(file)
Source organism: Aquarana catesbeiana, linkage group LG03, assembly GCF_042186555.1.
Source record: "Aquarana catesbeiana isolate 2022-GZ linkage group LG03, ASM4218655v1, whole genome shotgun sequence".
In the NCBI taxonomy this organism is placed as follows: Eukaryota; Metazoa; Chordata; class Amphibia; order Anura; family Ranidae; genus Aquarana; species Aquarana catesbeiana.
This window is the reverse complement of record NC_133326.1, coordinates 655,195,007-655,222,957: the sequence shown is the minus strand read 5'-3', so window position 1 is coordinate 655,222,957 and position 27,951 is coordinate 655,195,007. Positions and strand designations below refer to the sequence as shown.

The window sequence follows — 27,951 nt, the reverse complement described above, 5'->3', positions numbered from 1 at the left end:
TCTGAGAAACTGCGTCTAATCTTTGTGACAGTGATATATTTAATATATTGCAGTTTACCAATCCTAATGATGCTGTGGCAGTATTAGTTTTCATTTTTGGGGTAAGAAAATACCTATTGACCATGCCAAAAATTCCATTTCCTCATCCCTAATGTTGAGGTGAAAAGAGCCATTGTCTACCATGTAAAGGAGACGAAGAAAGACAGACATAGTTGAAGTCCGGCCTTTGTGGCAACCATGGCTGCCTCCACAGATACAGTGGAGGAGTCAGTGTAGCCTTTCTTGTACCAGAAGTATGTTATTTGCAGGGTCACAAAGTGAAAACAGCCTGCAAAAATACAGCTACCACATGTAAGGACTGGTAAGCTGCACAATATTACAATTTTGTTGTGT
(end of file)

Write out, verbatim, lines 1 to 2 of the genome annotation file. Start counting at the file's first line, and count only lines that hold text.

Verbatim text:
Source organism: Aquarana catesbeiana, linkage group LG03, assembly GCF_042186555.1.
Source record: "Aquarana catesbeiana isolate 2022-GZ linkage group LG03, ASM4218655v1, whole genome shotgun sequence".